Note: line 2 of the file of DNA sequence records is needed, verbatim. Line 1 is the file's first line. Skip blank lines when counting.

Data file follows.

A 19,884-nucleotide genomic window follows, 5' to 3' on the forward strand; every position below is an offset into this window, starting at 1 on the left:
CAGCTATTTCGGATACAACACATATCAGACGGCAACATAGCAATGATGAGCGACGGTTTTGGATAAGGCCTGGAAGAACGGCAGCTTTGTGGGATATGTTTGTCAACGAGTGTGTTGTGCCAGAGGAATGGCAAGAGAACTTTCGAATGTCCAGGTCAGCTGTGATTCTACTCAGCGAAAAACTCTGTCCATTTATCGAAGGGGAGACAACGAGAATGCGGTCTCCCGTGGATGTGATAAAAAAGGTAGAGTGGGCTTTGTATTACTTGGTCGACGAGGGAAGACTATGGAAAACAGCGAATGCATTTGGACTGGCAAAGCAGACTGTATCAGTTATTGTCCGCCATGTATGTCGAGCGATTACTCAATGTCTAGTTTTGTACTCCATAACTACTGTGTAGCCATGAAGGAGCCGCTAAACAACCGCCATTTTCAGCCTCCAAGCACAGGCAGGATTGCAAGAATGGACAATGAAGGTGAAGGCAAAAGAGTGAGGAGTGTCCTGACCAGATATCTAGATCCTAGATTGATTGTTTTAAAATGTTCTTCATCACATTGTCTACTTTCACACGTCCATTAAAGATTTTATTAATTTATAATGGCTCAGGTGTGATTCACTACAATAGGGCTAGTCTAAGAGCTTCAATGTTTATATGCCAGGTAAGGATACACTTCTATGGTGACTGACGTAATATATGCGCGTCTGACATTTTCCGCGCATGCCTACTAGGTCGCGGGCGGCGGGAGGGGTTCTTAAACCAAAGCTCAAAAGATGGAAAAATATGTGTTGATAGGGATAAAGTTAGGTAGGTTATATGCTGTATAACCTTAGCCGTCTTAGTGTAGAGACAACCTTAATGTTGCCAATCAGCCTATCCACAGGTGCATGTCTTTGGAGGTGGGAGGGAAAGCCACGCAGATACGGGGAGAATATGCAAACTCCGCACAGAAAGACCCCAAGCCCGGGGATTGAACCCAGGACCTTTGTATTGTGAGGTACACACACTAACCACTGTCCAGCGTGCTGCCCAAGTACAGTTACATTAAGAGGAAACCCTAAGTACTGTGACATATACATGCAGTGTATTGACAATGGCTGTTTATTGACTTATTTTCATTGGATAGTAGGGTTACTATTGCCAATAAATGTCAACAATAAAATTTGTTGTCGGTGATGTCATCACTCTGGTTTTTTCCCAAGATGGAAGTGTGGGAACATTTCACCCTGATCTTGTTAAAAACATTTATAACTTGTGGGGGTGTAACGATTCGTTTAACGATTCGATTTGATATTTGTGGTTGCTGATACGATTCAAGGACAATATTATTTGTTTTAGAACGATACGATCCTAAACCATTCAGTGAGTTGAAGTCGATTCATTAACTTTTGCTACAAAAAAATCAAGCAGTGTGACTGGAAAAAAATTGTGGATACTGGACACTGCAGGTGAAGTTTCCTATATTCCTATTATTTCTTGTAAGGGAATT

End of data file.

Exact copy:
CAGCTATTTCGGATACAACACATATCAGACGGCAACATAGCAATGATGAGCGACGGTTTTGGATAAGGCCTGGAAGAACGGCAGCTTTGTGGGATATGTTTGTCAACGAGTGTGTTGTGCCAGAGGAATGGCAAGAGAACTTTCGAATGTCCAGGTCAGCTGTGATTCTACTCAGCGAAAAACTCTGTCCATTTATCGAAGGGGAGACAACGAGAATGCGGTCTCCCGTGGATGTGATAAAAAAGGTAGAGTGGGCTTTGTATTACTTGGTCGACGAGGGAAGACTATGGAAAACAGCGAATGCATTTGGACTGGCAAAGCAGACTGTATCAGTTATTGTCCGCCATGTATGTCGAGCGATTACTCAATGTCTAGTTTTGTACTCCATAACTACTGTGTAGCCATGAAGGAGCCGCTAAACAACCGCCATTTTCAGCCTCCAAGCACAGGCAGGATTGCAAGAATGGACAATGAAGGTGAAGGCAAAAGAGTGAGGAGTGTCCTGACCAGATATCTAGATCCTAGATTGATTGTTTTAAAATGTTCTTCATCACATTGTCTACTTTCACACGTCCATTAAAGATTTTATTAATTTATAATGGCTCAGGTGTGATTCACTACAATAGGGCTAGTCTAAGAGCTTCAATGTTTATATGCCAGGTAAGGATACACTTCTATGGTGACTGACGTAATATATGCGCGTCTGACATTTTCCGCGCATGCCTACTAGGTCGCGGGCGGCGGGAGGGGTTCTTAAACCAAAGCTCAAAAGATGGAAAAATATGTGTTGATAGGGATAAAGTTAGGTAGGTTATATGCTGTATAACCTTAGCCGTCTTAGTGTAGAGACAACCTTAATGTTGCCAATCAGCCTATCCACAGGTGCATGTCTTTGGAGGTGGGAGGGAAAGCCACGCAGATACGGGGAGAATATGCAAACTCCGCACAGAAAGACCCCAAGCCCGGGGATTGAACCCAGGACCTTTGTATTGTGAGGTACACACACTAACCACTGTCCAGCGTGCTGCCCAAGTACAGTTACATTAAGAGGAAACCCTAAGTACTGTGACATATACATGCAGTGTATTGACAATGGCTGTTTATTGACTTATTTTCATTGGATAGTAGGGTTACTATTGCCAATAAATGTCAACAATAAAATTTGTTGTCGGTGATGTCATCACTCTGGTTTTTTCCCAAGATGGAAGTGTGGGAACATTTCACCCTGATCTTGTTAAAAACATTTATAACTTGTGGGGGTGTAACGATTCGTTTAACGATTCGATTTGATATTTGTGGTTGCTGATACGATTCAAGGACAATATTATTTGTTTTAGAACGATACGATCCTAAACCATTCAGTGAGTTGAAGTCGATTCATTAACTTTTGCTACAAAAAAATCAAGCAGTGTGACTGGAAAAAAATTGTGGATACTGGACACTGCAGGTGAAGTTTCCTATATTCCTATTATTTCTTGTAAGGGAATT